Big Nerd Ranch has written a definitive book on coding in version 1.2 of this relatively new language, using the same hands-on approach as in its other books and well-respected boot camps.
Aimed at experienced Java developers looking to learn Kotlin, the guide covers all of the language's key concepts and APIs, as well as the IDEA development environment.
Starting from first principles, then diving deep into the language's mix of object-oriented and functional programming approaches, it's the ideal way to get started with Kotlin, both for Android and other platforms.
The author of Practical Android is an experienced Android instructor, and this guide draws on some of his most-popular course content. Each chapter is based around a particular concept, from connectivity to push notifications, and does a deep dive into the best way to implement it in your own apps.
With at least one full project in each chapter, it's easy to follow along with even complex topics like lazy loading or dealing with Android's audio APIs, and use whichever parts of the sample code are appropriate.
Explaining the why as well as the how, the author backs up his own approaches with links to relevant material elsewhere. It's expected that those using the book will already be well-versed with Java and have previous experience developing in Android — this isn't a step-by-step guide for beginners.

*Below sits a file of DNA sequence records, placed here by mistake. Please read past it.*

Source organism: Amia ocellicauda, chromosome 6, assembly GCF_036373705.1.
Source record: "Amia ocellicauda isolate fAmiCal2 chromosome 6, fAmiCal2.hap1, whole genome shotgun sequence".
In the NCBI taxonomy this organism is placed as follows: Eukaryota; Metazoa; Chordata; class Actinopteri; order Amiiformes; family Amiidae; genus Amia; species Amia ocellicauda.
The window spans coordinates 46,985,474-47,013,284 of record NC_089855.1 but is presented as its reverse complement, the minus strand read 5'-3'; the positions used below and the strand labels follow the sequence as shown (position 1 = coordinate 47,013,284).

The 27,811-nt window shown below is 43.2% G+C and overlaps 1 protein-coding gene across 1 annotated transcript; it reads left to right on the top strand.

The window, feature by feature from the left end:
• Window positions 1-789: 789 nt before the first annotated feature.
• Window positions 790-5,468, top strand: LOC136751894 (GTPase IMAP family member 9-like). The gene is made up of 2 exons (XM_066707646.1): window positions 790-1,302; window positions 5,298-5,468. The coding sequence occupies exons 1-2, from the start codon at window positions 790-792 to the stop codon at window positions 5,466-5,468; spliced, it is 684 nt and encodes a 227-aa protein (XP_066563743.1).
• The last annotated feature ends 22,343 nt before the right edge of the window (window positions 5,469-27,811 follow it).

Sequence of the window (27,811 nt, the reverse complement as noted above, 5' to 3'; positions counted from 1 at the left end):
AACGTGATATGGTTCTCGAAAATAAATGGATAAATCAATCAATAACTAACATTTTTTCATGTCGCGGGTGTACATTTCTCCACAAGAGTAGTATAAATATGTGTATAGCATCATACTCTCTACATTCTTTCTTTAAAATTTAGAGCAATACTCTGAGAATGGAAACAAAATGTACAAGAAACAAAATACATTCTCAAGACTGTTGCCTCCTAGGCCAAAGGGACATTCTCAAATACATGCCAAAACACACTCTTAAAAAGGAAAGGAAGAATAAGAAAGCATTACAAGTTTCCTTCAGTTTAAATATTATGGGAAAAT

Like anything else in the technology world, Android development moves quickly, and printed books eventually become out of date. Mark Murphy's Busy Coder's Guide to Android Development gets around this problem via a subscription-based ebook model. Buyers get the latest version of the book, plus six months of updates, with new versions coming out every couple of months.
Coming in at a mammoth 200+ chapters, 4,000+ pages, hundreds of sample apps, plus visual presentations on Android app development topics, no stone is left unturned. The book's core chapters cover the basics of setting up a development environment, user interfaces, data management, and much more, before branching off into "trails" that cover dozens of advanced topics designed to be read as-needed.
As well as the book itself, buyers can ask questions of the author during "office hours" chats each week. If you don't need a physical book to read, The Busy Coder's Guide to Android Development is the most comprehensive and up-to-date resource available.